Planet Hulk Review by Deffinition
Thor: Ragnarok burst onto our screens last year showcasing a re-envisioned Gladiator Hulk. Fans of the MCU lapped this up and this aesthetic definitely cemented the film as one of Marvel’s best. It was bold, brash and placed everyone’s favourite Green Monster as one of the most likable comic book characters ever created.
Cited as one of the inspirations behind the re-envisioning of the character is Planet Hulk. Following on directly from the events of Planet Hulk: The Prelude, I decided to check out the main storyline. If last time is anything to go by then this has the potential to go stratospheric (pun not intended).
With that out the way let’s check out Planet Hulk.
A long time ago in a galaxy Sakaar Sakaar away
Exiled to the cesspit planet of Sakaar, ol’ Hulk isn’t doing too well. Banished due to the danger he poses to our world, Earth’s mightiest heroes decided that enough was enough and took it upon themselves to send the Green Beast interstellar. Initially Promised a planet of paradise it is only upon arrival that The Hulk realises his shuttle was misdirected and sent to one of the most dangerous planets in the Universe: Sakaar. Sakaar is a hell hole, every corner holds a new threat and its a struggle just to survive minute by minute.
Early on Sakaar provides the perfect location for our hero. It allows the Hulk to unleash his rage completely. Surrounded by super-powered beings there is no longer a need for the character to hold back. It truly elevates the Hulk and it’s a brilliant surrounding to pit him in. For once Hulk feels vulnerable and this aesthetic makes him infinitely more interesting.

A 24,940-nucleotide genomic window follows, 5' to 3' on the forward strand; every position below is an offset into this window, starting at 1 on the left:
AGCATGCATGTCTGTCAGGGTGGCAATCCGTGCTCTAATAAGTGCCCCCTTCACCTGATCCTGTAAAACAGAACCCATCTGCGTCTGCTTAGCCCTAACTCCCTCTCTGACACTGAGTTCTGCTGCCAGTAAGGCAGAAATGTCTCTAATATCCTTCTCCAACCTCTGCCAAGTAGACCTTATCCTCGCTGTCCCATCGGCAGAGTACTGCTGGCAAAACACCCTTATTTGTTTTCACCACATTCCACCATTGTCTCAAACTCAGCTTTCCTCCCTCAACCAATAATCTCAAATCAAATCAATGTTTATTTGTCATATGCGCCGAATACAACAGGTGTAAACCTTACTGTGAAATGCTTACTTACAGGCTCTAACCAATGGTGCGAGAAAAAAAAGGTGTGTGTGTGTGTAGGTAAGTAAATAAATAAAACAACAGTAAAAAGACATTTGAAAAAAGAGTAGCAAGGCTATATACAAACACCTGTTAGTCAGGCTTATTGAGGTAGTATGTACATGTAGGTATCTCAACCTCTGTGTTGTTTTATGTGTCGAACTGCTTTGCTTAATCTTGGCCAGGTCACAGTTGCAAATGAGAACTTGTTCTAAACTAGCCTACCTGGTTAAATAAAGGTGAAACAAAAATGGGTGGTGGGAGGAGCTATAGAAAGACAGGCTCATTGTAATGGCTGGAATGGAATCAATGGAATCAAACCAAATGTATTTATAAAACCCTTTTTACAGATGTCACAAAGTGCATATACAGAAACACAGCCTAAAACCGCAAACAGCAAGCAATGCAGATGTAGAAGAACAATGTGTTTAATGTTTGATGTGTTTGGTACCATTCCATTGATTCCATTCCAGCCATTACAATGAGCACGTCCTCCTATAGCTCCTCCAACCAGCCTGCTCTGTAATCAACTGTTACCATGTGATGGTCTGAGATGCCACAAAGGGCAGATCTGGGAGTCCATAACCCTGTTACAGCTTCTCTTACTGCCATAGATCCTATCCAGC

I loved these opening chapters and the constant danger that Hulk is placed in helps to ramp the tension up exponentially. Hulk has never had it this hard and readers have never had it this good.
Forced to become a Gladiator in order to appease The Emporer, Hulk truly has his back against the wall. Making a small band of friends amongst the other fighters it’s great to see the return of fan favourites such as Meik and Korg.
Whilst they lack the personality that they had in the movie as this came first it’s difficult to really note it as a detriment and they expand the stories in opposing ways, making for a far more balanced book. Their backstories are beautifully illustrated in comic book styles of old and learning of their history is a definite highlight in the graphic novel.
Sure they aren’t as comedic as their silver screen counterparts and some could even argue that the majority of the band are one dimensional. But, the group as a whole still pack enough personality to make you warm to them and as Hulk becomes their ally, so will readers.
The Red King
In contrast, the political side of the storyline is severely lacking. Too underdeveloped to provide any drama the Emperor’s subplot seems like a time-wasting tangent that doesn’t ready add anything to the book overall.
Metaphorically, our moments with the Tyrant could have worked as social commentary on politics as a whole in the last decade. However, there is little subtext to the work and overall it feels like a missed opportunity. The Emporer becomes the archetypal villain and the lack of opposition he provides makes every appearance by the villain bland and banal.
The Silver Savage